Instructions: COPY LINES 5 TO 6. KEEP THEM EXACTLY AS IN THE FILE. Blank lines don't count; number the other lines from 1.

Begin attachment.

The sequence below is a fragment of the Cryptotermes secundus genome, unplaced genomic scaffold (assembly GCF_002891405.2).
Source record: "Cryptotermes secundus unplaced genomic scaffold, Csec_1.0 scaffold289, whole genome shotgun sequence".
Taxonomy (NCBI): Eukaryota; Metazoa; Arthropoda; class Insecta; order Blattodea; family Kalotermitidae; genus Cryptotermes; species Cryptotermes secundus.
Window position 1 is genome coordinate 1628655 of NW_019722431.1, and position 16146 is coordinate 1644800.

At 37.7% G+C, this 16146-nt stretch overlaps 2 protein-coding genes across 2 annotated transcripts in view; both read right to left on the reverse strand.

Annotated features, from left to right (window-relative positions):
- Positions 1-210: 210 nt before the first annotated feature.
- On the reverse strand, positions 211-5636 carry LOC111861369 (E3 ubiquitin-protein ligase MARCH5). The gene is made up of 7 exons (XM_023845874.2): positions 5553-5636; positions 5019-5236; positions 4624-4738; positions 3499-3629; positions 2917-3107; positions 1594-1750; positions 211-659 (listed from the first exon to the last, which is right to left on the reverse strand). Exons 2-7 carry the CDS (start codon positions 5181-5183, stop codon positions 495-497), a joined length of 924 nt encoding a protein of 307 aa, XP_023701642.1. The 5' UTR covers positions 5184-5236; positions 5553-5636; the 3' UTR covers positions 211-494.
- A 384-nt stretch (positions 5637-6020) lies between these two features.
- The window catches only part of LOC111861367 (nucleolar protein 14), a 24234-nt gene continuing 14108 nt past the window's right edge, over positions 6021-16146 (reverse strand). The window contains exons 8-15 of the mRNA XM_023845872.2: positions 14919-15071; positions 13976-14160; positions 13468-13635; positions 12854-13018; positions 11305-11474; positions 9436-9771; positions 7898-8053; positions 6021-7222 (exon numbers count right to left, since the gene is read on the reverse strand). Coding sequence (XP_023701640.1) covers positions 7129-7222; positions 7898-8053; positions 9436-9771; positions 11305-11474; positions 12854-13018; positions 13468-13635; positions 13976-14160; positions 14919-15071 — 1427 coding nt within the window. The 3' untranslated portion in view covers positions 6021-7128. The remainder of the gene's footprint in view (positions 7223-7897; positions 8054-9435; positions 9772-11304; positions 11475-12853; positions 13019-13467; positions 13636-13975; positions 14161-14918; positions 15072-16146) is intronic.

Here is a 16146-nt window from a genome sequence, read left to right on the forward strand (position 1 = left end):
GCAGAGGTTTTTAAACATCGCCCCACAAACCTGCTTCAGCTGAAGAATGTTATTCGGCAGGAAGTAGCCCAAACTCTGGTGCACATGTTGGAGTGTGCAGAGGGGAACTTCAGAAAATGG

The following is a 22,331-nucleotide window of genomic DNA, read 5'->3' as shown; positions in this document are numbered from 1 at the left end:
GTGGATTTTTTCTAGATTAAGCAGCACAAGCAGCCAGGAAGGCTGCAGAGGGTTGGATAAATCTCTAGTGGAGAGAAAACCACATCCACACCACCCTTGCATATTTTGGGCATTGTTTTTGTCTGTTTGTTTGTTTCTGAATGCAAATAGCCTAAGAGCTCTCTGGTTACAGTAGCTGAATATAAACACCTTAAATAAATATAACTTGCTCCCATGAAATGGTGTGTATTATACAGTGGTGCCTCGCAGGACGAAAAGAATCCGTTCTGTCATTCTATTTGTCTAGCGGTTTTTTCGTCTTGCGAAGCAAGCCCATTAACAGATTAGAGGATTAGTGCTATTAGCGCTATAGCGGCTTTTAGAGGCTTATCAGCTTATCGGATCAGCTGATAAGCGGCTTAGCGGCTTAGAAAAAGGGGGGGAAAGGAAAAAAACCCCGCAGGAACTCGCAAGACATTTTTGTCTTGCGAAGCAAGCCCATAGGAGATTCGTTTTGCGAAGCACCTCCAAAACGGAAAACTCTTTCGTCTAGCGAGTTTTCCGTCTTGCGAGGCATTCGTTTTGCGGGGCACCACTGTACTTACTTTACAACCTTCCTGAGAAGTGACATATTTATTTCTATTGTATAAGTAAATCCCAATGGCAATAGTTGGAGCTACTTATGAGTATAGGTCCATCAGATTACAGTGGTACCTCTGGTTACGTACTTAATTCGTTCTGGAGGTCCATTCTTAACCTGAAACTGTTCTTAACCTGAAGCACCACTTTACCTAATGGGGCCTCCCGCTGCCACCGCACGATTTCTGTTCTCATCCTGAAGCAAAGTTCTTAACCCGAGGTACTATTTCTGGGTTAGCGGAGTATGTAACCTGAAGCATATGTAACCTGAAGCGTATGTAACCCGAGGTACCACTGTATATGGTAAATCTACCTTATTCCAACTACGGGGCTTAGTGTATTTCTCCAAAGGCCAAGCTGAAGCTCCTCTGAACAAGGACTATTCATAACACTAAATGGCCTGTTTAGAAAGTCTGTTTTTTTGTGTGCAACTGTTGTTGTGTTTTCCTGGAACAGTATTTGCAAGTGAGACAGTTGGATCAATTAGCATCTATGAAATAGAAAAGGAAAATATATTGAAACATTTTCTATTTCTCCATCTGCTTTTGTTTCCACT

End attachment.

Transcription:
At 37.7% G+C, this 16146-nt stretch overlaps 2 protein-coding genes across 2 annotated transcripts in view; both read right to left on the reverse strand.

Annotated features, from left to right (window-relative positions):